Seafood Wholesaler and Owner Plead Guilty to Conspiracy in the Illegal Harvesting of Rock Fish

June 11, 2009

Greenbelt, Maryland—Golden Eye Seafood LLC and owner, Robert Lumpkins of St. Mary’s County, Md., pleaded guilty today to conspiring to violate and violating the Lacey Act, by falsely recording the amount and weight of striped bass, also known as rockfish, that were harvested by local fisherman and checked-in through Golden Eye from 2003 to 2007, announced United States Attorney Rod J. Rosenstein and John C. Cruden, Acting Assistant Attorney General for the Justice Department’s Environment and Natural Resources Division.

According to his plea agreement, from at least 2003 to the present, Lumpkins was a fish wholesaler, doing business from his residence in Piney Point, Maryland, under the name Golden Eye Seafood. Lumpkins, through, Golden Eye, acted as a commercial striped bass check-in station for the state of Maryland. Lumpkins admitted that on numerous occasions from 2003 to 2007, he falsely recorded the amount of striped bass that fisherman harvested and failed to record some of the striped bass that was caught or recorded a lower weight of striped bass than was actually caught. Lumpkins and the fisherman would also falsely inflate the actual number of fish harvested. By under-reporting the weight of fish harvested, and over-reporting the number of fish taken, the records would make it appear that the fishermen had failed to reach the maximum poundage quota for the year, but had nonetheless run out of tags. As a result, the state would issue additional tags that could be used by the fishermen allowing them to catch striped bass above their maximum poundage quota amount. Lumpkins and Golden Eye shipped the majority of the fish to purchasers in Maryland and in other states. Lumpkins also purchased fish that were outside the legal size limit from an undercover agent and sold those fish to purchasers in New York, Virginia, and California.

Golden Eye Seafood faces a maximum fine of $500,000 on each of the three counts to which it pleaded guilty and Robert Lumpkins faces a maximum penalty of five years in prison and a $250,000 fine on each of the four counts to which he pleaded guilty. U.S. District Judge Peter J. Messitte has scheduled the sentencing hearing for September 22 and 23, 2009.

Additionally, John Evans, a commercial fisherman who operated in St. Mary’s County and the surrounding waters of the Chesapeake Bay, was charged with a violation of the Lacey Act for overfishing striped bass. Two other fishermen, Joseph Peter Nelson Jr. of Great Mills, Md., and his father Joseph Peter Nelson of Avenue, Md., have been indicted in the District of Maryland and are awaiting trial.

Sentencing dates for the remaining defendants who have pleaded guilty to similar charges are listed below.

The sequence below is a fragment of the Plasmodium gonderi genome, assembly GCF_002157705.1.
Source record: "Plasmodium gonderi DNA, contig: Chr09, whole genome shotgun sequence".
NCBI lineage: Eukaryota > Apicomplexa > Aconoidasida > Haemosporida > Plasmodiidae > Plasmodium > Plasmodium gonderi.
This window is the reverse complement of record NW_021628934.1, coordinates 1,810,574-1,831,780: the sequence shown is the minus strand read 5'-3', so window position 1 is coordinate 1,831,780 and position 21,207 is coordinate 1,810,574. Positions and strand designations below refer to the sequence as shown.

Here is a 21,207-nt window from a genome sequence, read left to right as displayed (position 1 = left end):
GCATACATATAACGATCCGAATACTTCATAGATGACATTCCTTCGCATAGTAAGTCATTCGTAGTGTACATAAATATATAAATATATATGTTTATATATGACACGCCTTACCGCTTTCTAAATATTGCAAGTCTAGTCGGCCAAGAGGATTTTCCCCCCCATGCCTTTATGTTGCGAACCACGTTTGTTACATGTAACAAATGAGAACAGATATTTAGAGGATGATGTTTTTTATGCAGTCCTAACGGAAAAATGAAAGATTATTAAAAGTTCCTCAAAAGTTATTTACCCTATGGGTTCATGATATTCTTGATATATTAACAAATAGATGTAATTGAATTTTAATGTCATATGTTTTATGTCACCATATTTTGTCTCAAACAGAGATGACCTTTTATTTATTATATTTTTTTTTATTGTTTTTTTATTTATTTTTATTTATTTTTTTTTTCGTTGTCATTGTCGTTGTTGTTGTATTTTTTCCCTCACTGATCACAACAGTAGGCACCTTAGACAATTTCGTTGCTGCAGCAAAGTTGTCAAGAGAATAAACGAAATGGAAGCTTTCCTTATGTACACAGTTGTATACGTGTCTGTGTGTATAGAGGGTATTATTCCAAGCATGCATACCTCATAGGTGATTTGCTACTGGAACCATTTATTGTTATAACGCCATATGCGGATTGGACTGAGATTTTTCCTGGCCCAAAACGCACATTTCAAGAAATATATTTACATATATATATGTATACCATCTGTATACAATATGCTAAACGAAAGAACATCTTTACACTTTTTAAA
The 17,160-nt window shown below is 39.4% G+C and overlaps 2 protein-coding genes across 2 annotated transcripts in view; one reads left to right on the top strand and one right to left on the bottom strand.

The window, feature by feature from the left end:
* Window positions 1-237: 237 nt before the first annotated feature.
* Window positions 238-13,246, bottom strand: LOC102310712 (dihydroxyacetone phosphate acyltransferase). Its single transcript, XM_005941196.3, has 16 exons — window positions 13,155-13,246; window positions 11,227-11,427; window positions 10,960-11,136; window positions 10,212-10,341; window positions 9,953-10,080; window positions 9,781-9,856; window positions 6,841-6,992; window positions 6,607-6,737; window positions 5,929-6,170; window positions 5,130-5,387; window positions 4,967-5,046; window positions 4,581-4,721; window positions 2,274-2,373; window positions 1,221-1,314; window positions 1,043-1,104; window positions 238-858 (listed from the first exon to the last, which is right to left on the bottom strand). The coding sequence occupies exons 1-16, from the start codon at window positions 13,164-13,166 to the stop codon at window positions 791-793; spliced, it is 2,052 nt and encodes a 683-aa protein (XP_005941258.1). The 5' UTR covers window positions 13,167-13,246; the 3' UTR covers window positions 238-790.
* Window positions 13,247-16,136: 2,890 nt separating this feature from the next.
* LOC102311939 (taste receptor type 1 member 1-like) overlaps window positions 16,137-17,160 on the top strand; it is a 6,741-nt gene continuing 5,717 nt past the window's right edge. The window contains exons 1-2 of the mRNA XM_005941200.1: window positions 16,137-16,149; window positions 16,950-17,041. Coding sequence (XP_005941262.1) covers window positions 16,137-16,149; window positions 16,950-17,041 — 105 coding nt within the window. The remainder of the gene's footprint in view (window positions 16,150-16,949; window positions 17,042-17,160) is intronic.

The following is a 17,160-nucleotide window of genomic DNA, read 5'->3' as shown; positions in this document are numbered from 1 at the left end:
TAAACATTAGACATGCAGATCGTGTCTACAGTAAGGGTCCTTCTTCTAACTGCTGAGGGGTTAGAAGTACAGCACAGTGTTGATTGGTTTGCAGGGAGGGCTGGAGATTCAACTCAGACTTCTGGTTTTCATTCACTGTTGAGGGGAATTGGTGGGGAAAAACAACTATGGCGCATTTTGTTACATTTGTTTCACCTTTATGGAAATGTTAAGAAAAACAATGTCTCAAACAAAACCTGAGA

Kenneth Dent July 2, 2009 9:30 AM
Jerry Decatur, Sr. July 1, 2009 9:30 AM
Jerry Decatur, Jr. August 12, 2009 9:30 AM

Cannon Seafood, a Washington, D.C., fish wholesaler, its owner, Robert Moore Sr. and his son Robert Moore Jr. pleaded guilty to similar charges. Cannon Seafood was ordered to pay restitution of $28,000 and a fine of $80,000. Robert Moore, Sr. and Robert Moore, Jr. were each sentenced to 4 months home detention, followed by 3 years probation, and were ordered to pay restitution of $15,000 and $10,000, and a fine of $40,000 and $30,000, respectively.

Thomas L. Hallock, a commercial fisherman licensed in Maryland, was sentenced to a year and a day in prison, for illegally overfishing rockfish and was ordered to pay restitution of $40,000 and a fine of $4,000. Commercial fisherman Thomas Crowder was sentenced to 15 months in prison, ordered to pay a $5,000 fine and restitution of $96,250 and Charles Quade was sentenced to five months in prison, followed by five months of home detention. Quade was also ordered to pay a $1,000 fine and restitution of $5,000. Keith Collins was sentenced to 13 months in prison and was ordered to pay $70,569 in restitution and a fine of $4,500. All of the restitution is to be paid to the National Fish and Wildlife Foundation to the benefit of the Chesapeake Bay Striped Bass Restoration Account.

As a result of the investigation and prosecution, two fish wholesalers and a total of 15 individuals have been charged for illegally harvesting and underreporting their catch of striped bass, including today’s defendants. Eleven individuals and two wholesale companies have pleaded guilty.

Today’s guilty pleas are the result of the investigation by an interstate task force formed by the U.S. Fish and Wildlife Service, the Maryland Natural Resources Police and the Virginia Marine Police, Special Investigative Unit in 2003. The task force conducted undercover purchases and sales of striped bass in 2003, engaged in covert observation of commercial fishing operations in the Chesapeake Bay and Potomac River area, and conducted detailed analysis of area striped bass catch reporting and commercial business sales records from 2003 through 2007.

The case is being prosecuted by Assistant U.S. Attorneys Stacy Dawson Belf and Christen Sproule for the District of Maryland and Senior Trial Attorney Wayne Hettenbach of the Justice Department’s Environmental Crimes Section.



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